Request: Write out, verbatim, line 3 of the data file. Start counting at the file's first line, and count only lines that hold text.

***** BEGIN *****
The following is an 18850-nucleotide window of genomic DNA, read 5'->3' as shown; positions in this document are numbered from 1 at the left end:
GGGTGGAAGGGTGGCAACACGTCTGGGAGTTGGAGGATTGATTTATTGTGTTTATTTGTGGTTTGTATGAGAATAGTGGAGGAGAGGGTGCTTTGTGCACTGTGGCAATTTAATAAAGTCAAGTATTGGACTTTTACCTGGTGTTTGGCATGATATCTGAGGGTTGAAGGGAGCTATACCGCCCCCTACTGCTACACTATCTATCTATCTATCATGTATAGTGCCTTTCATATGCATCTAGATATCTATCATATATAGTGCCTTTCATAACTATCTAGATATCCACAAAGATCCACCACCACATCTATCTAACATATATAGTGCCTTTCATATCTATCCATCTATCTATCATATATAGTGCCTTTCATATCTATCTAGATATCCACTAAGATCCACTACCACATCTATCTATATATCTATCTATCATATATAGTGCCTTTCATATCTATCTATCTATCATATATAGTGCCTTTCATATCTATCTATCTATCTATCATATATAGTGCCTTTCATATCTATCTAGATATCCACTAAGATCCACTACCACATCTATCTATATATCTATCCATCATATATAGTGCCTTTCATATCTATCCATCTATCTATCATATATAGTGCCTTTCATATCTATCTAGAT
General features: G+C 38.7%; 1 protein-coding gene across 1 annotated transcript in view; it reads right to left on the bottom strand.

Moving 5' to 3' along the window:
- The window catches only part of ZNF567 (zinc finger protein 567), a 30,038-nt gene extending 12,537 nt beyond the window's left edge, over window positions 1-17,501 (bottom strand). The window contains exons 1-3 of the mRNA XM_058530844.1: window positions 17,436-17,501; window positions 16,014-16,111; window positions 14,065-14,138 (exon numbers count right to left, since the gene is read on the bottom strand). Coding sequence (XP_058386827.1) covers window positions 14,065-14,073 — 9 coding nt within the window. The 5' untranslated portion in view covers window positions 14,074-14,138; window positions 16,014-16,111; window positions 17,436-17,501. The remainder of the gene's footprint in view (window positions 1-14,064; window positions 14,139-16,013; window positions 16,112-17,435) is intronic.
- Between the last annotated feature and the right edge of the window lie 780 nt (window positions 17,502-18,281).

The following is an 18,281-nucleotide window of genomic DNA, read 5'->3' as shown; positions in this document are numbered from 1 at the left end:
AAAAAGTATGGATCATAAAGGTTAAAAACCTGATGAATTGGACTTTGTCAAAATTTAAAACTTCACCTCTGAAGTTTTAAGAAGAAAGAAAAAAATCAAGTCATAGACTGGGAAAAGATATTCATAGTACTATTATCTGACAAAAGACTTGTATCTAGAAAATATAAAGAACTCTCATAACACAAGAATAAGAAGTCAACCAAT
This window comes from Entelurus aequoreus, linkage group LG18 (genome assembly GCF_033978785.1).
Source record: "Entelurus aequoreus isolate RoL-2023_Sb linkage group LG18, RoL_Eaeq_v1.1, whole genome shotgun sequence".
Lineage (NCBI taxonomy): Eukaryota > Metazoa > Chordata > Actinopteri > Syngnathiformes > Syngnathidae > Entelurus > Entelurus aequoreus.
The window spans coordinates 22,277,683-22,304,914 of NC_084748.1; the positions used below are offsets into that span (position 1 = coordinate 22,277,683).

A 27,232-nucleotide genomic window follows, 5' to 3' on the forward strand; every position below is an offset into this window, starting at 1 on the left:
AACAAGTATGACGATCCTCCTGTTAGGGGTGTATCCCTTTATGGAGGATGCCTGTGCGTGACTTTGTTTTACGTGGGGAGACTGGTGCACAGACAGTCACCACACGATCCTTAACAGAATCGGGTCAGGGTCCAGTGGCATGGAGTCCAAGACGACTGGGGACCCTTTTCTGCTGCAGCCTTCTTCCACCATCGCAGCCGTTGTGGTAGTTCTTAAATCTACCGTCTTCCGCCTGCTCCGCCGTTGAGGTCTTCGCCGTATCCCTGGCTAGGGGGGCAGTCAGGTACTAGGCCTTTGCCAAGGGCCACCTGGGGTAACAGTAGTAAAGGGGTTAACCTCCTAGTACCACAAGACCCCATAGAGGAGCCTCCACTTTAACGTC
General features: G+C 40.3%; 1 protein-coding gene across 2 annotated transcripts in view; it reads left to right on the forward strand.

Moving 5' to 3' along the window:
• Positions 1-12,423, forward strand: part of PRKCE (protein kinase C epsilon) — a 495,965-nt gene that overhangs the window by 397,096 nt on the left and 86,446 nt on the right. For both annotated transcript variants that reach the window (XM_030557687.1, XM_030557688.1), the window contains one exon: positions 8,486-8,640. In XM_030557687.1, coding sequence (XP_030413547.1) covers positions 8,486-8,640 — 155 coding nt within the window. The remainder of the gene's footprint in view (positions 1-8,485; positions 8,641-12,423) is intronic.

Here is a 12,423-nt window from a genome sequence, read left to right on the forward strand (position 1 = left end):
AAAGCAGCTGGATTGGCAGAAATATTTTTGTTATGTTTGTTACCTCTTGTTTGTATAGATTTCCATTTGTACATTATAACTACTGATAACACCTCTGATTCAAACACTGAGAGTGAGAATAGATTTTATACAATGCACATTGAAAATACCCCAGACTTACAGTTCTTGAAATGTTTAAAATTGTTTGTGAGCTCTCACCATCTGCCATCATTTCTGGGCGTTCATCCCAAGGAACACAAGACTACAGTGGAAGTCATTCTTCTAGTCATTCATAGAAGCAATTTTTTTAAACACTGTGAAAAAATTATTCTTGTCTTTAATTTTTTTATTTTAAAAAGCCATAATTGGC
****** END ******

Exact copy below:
General features: G+C 38.7%; 1 protein-coding gene across 1 annotated transcript in view; it reads right to left on the bottom strand.